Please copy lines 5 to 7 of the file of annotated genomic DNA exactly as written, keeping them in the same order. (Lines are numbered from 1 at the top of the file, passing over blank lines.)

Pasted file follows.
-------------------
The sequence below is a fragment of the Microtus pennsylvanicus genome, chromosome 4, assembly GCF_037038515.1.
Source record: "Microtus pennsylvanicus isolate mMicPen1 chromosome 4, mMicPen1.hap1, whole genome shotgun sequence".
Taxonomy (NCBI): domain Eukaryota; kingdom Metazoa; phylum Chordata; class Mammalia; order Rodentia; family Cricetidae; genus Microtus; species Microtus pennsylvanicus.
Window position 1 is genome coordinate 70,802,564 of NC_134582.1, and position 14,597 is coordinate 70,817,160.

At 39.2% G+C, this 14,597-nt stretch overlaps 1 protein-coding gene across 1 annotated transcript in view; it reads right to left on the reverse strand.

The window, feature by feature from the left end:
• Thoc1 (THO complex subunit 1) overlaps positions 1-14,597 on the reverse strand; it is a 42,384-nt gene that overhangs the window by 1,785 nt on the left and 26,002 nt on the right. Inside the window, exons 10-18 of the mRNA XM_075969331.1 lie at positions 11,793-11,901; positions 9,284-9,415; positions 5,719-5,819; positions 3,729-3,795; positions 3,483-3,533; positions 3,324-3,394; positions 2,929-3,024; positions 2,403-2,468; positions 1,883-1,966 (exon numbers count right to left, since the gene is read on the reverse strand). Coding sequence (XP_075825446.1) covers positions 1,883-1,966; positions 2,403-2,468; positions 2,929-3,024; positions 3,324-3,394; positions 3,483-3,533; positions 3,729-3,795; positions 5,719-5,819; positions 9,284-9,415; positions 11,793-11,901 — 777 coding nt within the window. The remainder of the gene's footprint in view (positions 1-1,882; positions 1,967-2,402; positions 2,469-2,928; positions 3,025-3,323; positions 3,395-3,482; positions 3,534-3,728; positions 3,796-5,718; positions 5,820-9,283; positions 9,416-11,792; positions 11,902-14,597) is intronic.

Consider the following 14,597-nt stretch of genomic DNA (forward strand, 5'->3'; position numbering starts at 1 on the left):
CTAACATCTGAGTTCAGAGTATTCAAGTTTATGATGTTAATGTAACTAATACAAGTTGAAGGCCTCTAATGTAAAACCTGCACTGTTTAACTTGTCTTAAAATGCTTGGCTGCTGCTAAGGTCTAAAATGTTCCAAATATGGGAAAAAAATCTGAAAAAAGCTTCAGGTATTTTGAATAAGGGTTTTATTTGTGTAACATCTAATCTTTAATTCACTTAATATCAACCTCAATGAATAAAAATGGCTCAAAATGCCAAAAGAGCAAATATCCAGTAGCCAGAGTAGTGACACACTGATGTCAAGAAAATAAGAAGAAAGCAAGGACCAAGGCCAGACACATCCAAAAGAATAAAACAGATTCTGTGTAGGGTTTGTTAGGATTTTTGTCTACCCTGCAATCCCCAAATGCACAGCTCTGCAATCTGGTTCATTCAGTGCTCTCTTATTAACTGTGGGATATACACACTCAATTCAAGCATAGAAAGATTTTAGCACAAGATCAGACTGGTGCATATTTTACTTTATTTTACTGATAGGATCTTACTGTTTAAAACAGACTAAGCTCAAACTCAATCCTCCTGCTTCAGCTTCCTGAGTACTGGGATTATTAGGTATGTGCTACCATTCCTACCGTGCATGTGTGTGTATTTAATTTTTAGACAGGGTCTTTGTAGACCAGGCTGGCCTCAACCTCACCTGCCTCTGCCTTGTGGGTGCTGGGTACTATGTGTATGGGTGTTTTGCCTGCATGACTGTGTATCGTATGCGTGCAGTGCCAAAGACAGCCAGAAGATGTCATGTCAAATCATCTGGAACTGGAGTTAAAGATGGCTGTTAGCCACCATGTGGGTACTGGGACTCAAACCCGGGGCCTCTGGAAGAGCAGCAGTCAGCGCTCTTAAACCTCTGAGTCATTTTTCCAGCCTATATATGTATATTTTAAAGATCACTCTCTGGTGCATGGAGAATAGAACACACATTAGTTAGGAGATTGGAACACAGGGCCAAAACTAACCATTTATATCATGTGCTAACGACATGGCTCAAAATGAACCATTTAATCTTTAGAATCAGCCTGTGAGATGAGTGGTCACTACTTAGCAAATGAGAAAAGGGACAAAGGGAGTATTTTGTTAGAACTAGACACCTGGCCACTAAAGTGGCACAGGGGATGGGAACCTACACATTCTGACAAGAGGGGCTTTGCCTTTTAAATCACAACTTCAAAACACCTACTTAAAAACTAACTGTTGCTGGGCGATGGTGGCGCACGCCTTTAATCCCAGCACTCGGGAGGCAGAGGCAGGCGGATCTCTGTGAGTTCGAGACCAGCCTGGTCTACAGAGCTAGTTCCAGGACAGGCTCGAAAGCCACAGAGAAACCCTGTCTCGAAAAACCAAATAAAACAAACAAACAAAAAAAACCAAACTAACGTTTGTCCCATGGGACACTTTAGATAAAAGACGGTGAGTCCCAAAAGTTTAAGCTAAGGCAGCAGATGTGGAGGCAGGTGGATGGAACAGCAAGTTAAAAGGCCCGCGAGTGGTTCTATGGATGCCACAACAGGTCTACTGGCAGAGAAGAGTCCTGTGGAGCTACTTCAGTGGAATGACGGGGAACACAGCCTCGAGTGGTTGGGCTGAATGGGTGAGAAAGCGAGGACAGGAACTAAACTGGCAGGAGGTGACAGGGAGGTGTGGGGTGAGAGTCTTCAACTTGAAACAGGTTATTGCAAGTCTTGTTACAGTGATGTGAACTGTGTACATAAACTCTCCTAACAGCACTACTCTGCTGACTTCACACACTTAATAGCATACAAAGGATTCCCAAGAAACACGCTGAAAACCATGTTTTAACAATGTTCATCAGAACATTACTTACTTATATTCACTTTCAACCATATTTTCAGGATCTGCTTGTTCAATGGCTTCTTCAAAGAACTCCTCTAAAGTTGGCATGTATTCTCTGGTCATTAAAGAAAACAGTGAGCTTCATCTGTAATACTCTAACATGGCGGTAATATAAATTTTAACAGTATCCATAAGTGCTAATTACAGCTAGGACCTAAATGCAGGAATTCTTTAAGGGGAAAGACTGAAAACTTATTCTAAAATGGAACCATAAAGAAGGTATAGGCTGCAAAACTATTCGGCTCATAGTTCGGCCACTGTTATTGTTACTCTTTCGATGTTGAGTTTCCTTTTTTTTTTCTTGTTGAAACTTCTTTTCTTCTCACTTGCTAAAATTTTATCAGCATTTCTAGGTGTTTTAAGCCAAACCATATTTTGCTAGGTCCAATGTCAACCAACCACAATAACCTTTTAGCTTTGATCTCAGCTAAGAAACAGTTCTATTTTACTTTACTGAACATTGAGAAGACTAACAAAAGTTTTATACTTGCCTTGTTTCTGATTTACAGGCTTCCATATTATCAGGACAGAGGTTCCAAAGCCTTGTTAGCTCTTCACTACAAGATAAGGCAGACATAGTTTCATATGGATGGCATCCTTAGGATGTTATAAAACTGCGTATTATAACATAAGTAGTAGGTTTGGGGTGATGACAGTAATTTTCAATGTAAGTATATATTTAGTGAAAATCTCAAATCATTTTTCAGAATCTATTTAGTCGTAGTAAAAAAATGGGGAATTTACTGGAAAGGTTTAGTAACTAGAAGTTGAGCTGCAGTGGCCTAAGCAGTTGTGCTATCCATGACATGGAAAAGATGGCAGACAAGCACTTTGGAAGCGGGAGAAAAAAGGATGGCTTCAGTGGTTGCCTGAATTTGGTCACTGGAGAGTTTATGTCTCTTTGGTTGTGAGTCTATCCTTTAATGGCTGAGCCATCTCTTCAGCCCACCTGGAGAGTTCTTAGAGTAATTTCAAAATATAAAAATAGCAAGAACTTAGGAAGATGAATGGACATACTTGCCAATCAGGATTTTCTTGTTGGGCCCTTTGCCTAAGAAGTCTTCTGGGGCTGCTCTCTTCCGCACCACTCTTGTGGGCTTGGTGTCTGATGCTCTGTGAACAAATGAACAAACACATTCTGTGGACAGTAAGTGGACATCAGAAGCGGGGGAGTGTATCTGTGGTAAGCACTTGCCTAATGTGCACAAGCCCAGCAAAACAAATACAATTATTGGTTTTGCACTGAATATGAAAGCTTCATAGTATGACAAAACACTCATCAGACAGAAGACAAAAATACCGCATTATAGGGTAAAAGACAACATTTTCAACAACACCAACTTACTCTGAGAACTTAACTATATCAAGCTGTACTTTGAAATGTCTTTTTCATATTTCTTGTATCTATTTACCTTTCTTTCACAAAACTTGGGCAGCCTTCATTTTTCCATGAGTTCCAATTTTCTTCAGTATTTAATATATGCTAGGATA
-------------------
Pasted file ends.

At 39.2% G+C, this 14,597-nt stretch overlaps 1 protein-coding gene across 1 annotated transcript in view; it reads right to left on the reverse strand.

The window, feature by feature from the left end:
• Thoc1 (THO complex subunit 1) overlaps positions 1-14,597 on the reverse strand; it is a 42,384-nt gene that overhangs the window by 1,785 nt on the left and 26,002 nt on the right. Inside the window, exons 10-18 of the mRNA XM_075969331.1 lie at positions 11,793-11,901; positions 9,284-9,415; positions 5,719-5,819; positions 3,729-3,795; positions 3,483-3,533; positions 3,324-3,394; positions 2,929-3,024; positions 2,403-2,468; positions 1,883-1,966 (exon numbers count right to left, since the gene is read on the reverse strand). Coding sequence (XP_075825446.1) covers positions 1,883-1,966; positions 2,403-2,468; positions 2,929-3,024; positions 3,324-3,394; positions 3,483-3,533; positions 3,729-3,795; positions 5,719-5,819; positions 9,284-9,415; positions 11,793-11,901 — 777 coding nt within the window. The remainder of the gene's footprint in view (positions 1-1,882; positions 1,967-2,402; positions 2,469-2,928; positions 3,025-3,323; positions 3,395-3,482; positions 3,534-3,728; positions 3,796-5,718; positions 5,820-9,283; positions 9,416-11,792; positions 11,902-14,597) is intronic.